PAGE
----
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What does To Kill A Mockingbird reveal to us about race relations in the Southern States of America during the 1930s?

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What does To Kill A Mockingbird reveal to us about race relations in the Southern States of America during the 1930s? Introduction: The story is set in the mid-1930s in Maycomb, a small, isolated inward-looking town in Alabama, USA. The narrator is Scout Finch, who looks back to when she was a young girl living with her brother Jem and their father Atticus, a lawyer. Their household is looked after by Calpurnia, a stern but king Negro women, because the children's mother died when they were very young. At Scout's first day at school we meet some of the children of the long established local families, like the Cunningham's and the Ewell's. Scout and Jem, together with the new friend Dill, try to get a mysterious neighbour who has not been seen for fifteen years - Boo Radley - to come out of his house. Atticus disapproves of their activities, because he is trying to bring up his children up to be tolerant and he thinks they are pestering Boo. Although Boo has a frightening reputation amongst the local children, he leaves Scout and Jem presents hidden in a hole in a tree outside his house. During a cold winter night, a fire burns down their neighbour's home and, unknown to Scout, Boo puts a blanket round her shoulders to keep her warm. Atticus is to defend Tom Robison, a Negro man accused of raping a whit woman. ...read more.


They can say that a Cunningham can always be trusted or a Ewell is always dishonest. This leads to social division: every family is categorised on a particular scale and it is important to mix with the 'right' family. Aunt Alexandra is particularly prone to this kind of snobbery. She tries to prevent the children playing with the Cunninghams because they lack 'background'. Atticus is against this kind of social classification, preferring to judge a person on individual merit. The Cunninghams are a family of very poor farmers who live in Old Sarum in the north of the county. Their roles in the book are varied but significant: they act mainly as a contrast to the Ewell family. The Cunninghams never borrow what they cannot return and they pay their bills promptly, even if they have to pay in vegetables rather than money. They are quite independent of the State. The Cunninghams' son, Walter, is poorly educated and has bad manners but Scout eventually recognises (unlike her aunt) that these things are not important. Walter is essentially a good child, whose circumstances have prevented him from learning to behave any differently. It is thanks to a Cunningham that the lynch mob disperses at the jail. Scout recognises Mr Cunningham and by talking to him about family matters, she makes him think like an individual again and not like a member of a mob. ...read more.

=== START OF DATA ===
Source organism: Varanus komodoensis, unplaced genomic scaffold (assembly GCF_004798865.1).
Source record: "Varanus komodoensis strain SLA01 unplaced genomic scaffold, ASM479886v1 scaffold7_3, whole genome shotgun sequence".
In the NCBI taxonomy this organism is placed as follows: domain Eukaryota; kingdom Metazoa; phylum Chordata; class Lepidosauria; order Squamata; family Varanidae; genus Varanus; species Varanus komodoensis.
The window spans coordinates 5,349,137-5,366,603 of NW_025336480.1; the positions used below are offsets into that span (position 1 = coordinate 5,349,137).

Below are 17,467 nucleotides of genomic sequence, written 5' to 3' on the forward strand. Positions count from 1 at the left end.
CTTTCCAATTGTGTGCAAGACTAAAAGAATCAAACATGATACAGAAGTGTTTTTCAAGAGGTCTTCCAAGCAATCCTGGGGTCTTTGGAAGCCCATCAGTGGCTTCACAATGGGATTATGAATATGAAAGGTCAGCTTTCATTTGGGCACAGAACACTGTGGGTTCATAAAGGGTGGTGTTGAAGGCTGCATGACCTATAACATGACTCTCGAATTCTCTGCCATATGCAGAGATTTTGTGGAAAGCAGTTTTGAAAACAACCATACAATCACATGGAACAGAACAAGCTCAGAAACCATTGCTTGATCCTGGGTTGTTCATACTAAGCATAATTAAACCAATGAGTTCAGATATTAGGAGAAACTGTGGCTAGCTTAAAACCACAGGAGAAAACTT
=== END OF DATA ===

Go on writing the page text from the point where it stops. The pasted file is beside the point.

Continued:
The only representative of black prejudice is Lula, but the church congregation controls her behaviour and makes her outburst ineffective. The blacks resent Tom's conviction but as they have been second-class citizens from birth, they seem to expect it. The image of the mockingbird occurs frequently in the book. The children are warned that it is a sin to kill this bird because all it does is sing. The mockingbird has no original song of its own, but merely copies the songs of other birds -hence its name. Both Tom Robinson and Boo Radley can be compared with this bird. They are both gentle people who have done no harm but only try to help others. Both their lives are distorted versions of what might have been 'normal', but for their individual circumstances and backgrounds. Like the mockingbird, Tom and Boo should be protected and cared for. Instead, they are hunted down by the mob, who are full of false courage, ignorance and shallow pride -like the children who shoot songbirds. Both Tom and Boo are persecuted, one by the jury and the other by the children and the gossips. The mockingbird symbol links to two important themes in the book: justice and childhood. Justice is 'killed' when the jury follow their own prejudices and ignore the true evidence. The innocence of childhood dies for Jem, Scout and Dill when they realise that the adult world is often a cruel and unjust place. Saeed Ahmed 11MDA Coursework 9th November 2003 ...read more.

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